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IN CASE YOU MISSED IT:
Good morning sweet readers! Remember folks, it’s never too late to follow your dreams. You, too, can be an astronaut. Wait, what’s that? Never mind. News time:
L’Affaire Sulaimon Keeps Going and Going and Going: That decision to hire Sulaimon Brown as a $110,000-a-year auditor keeps looking worse and worse for the Gray administration. On Friday the mayor’s closest confidante, Lorraine Green, went before a council committee and called Brown “delusional,” but said he was never promised a job, only an interview. Ward 3 Councilmember Mary Cheh found Green’s testimony “implausible,” and Councilmember David Catania is wondering why Green ordered up a $1,500 background check on Brown before he even interviewed for a job. As for the hearings, Post columnist Robert McCarthy says the 20-plus hours of testimony so far into Brown and other hiring mistakes “have been distasteful for anyone who’d like public servants to be straightforward and transparent, especially when speaking under oath” and WAMU’s Patrick Madden muses that “the public might never know the real story.”
AFTER THE JUMP: Combined Whining; Tough Love for Juvies; HUD waste …
Combined Whining:The Examiner has more on Ward 2 Councilmember Jack Evans‘ apparent flip-flop over combined reporting, which would net the District $22 million by rewriting the corporate tax code to prevent “multistate companies like Home Depot, CVS and Starbucks from hiding profits earned in the District in states that won’t tax them.” “Evans said he supports combined reporting, but ‘the business community is up in arms about it. If we don’t have to do it, we can prevent what they’re saying is something that would be a burden.’ In recent weeks, lobbyists have visited council members with an information sheet obtained by The Washington Examiner that raises questions about combined reporting. The sheet describes it as a ‘fundamental change’ to the tax structure that could be damaging ‘at a time when the economy is struggling to recover from the recent recession.'” Confidential to Evans: The business community will always be up in arms about anything that changes their tax situation, except tax cuts.
Tough Love: Juvie crime stats are up this year, reports the Examiner, and Councilmember Jim Graham says it’s because they city has gone soft. “We’ve moved too far toward permissiveness,” says Graham. Councilmember Phil Mendelson reminds everyone not to freak out. “I don’t see anything in these numbers that’s extraordinary compared to previous years other than that, overall, the numbers are down … The juvenile numbers tell us that there needs to be more focus on juveniles.”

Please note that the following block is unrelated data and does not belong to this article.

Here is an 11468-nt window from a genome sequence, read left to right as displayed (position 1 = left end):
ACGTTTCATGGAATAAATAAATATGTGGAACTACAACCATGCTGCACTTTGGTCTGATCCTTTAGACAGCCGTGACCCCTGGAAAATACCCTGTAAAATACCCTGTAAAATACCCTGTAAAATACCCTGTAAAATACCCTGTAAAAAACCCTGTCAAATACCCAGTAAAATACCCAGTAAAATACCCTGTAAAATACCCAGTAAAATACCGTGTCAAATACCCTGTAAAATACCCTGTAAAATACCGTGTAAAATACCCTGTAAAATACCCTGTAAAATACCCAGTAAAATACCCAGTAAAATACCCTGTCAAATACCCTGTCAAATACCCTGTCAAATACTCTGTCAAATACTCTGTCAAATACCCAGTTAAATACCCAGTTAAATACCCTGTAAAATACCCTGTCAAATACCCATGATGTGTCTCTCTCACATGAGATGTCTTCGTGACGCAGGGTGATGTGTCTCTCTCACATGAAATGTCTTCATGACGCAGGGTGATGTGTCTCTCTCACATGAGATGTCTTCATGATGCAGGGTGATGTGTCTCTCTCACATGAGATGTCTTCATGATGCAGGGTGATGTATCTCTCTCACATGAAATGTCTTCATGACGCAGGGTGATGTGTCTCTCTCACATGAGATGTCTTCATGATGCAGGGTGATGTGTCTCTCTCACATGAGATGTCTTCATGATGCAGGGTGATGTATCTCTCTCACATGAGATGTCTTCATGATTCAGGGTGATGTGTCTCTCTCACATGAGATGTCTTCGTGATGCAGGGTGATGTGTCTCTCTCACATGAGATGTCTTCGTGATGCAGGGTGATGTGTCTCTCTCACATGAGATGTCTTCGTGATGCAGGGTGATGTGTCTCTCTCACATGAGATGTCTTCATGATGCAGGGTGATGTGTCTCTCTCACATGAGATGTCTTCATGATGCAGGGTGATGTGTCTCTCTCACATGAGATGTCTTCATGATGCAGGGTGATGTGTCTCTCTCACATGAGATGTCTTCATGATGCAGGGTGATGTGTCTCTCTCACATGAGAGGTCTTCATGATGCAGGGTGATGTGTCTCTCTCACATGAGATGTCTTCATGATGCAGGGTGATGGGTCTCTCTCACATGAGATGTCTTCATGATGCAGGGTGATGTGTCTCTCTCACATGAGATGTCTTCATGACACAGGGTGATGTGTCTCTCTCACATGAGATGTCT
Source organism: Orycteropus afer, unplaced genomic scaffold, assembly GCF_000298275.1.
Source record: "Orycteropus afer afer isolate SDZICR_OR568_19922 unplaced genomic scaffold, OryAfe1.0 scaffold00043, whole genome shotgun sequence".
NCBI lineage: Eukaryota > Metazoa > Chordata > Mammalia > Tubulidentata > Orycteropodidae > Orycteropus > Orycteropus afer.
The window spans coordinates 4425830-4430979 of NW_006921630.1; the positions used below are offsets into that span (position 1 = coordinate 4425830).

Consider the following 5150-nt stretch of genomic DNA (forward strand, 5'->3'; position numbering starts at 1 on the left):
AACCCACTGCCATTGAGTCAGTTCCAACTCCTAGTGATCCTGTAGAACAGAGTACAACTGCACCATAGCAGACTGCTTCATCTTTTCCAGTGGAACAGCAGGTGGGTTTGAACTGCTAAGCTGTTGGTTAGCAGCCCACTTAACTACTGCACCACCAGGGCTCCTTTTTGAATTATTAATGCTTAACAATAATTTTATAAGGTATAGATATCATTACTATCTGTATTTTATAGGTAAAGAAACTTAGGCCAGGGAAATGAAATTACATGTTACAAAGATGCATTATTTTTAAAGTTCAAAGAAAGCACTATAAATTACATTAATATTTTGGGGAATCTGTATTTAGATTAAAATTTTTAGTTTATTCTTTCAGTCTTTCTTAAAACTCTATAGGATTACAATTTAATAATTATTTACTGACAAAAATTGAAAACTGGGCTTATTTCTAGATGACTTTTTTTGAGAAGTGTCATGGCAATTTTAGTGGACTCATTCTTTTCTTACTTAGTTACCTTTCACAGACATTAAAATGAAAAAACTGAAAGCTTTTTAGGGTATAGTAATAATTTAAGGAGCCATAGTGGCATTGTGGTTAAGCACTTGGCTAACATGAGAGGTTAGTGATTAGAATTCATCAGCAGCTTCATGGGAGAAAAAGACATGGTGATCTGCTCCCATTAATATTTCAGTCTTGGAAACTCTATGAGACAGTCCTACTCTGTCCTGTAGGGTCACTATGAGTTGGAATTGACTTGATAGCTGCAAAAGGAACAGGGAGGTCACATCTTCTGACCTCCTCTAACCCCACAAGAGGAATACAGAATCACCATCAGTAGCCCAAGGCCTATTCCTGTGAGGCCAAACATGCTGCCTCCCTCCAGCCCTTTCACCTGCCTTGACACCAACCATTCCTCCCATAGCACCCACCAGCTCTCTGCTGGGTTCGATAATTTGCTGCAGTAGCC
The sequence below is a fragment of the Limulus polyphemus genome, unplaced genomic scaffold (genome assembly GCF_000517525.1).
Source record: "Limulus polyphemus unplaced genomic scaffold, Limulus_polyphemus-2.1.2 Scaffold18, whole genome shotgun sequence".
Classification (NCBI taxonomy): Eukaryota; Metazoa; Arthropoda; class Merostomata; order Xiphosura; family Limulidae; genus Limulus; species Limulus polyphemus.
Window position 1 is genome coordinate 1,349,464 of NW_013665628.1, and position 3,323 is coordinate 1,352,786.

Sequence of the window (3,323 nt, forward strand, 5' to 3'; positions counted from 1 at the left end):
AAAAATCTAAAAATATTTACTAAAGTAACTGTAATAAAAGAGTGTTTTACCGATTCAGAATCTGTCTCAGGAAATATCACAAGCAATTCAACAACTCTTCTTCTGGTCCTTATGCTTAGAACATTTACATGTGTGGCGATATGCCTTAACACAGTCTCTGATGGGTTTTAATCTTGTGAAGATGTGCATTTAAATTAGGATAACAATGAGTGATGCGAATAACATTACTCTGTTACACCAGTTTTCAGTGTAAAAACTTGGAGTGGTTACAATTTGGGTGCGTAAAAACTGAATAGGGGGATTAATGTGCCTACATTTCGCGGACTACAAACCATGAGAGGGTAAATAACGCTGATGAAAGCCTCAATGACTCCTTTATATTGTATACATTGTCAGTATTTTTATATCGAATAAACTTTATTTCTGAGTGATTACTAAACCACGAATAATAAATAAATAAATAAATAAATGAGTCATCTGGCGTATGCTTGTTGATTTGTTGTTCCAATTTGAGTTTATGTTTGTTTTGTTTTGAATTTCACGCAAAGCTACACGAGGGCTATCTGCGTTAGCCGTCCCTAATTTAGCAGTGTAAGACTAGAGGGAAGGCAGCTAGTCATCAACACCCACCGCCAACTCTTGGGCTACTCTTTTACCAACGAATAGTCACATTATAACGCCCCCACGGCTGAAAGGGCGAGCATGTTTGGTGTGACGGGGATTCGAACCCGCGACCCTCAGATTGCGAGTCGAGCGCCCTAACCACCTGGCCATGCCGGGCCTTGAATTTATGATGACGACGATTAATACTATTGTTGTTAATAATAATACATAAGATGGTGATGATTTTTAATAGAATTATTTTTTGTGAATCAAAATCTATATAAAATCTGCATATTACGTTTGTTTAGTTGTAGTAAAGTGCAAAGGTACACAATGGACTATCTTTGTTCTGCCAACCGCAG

Post Investigates: The Post has a lengthy investigative look at how three real estate speculators scored bank while the city misspent millions of federal HUD money on a plan to build affordable housing east of the river. Special guess appearance by shadow Sen. Paul Strauss. The conclusion, provided by LDP: “it’s a case for going only with the most reputable developers with the greatest capacity and the longest track records–not the politically connected community organizations that the District just wants to help stay alive.”
In Other News: Jonetta likes City Administrator Allen Lew‘s plan to give incentives to developers who employ District residents. About 54,000 low-income residents can no longer go to Washington Hospital Center or Georgetown University Hospital. Two former DCPS teachers talk about their experience being excessed. Wisconsin Avenue Giant: causing problems. Post editorial essentially tells Attorney General Irv Nathan to get a freakin’ move on in the Team Thomas investigation. Also calling Post ombudsman, please write a piece explaining this photo selection. Ward 5 Councilmember Harry Thomas Jr. teams up with Chicago alderman to defend Wal-Mart. Police Union Boss Kris Baumann says there may not be a magic number for how many police the District needs, but less cops equals more crime. Austermuhle: take Issa’s deal. Cherita Whiting’s old salary: maybe not so high. And finally, Michael E. Grass notes that today is the 3rd anniversary of the magic day when former Attorney General Peter Nickles finally handed over the baseball tickets that Adrian Fenty had been keeping from the D.C. Council.
Gray sked: desk work, all day.
Council sked: The D.C. Council will spend today hammering out details of the city’s fiscal 2012 budget at the Wilson Building. In the spirit of transparency, the meeting will be televised, meaning that councilmembers will be on their best behavior and save their arm-twisting, cajoling, whining, threatening and other hallmarks of budget negotiations until after the cameras are off.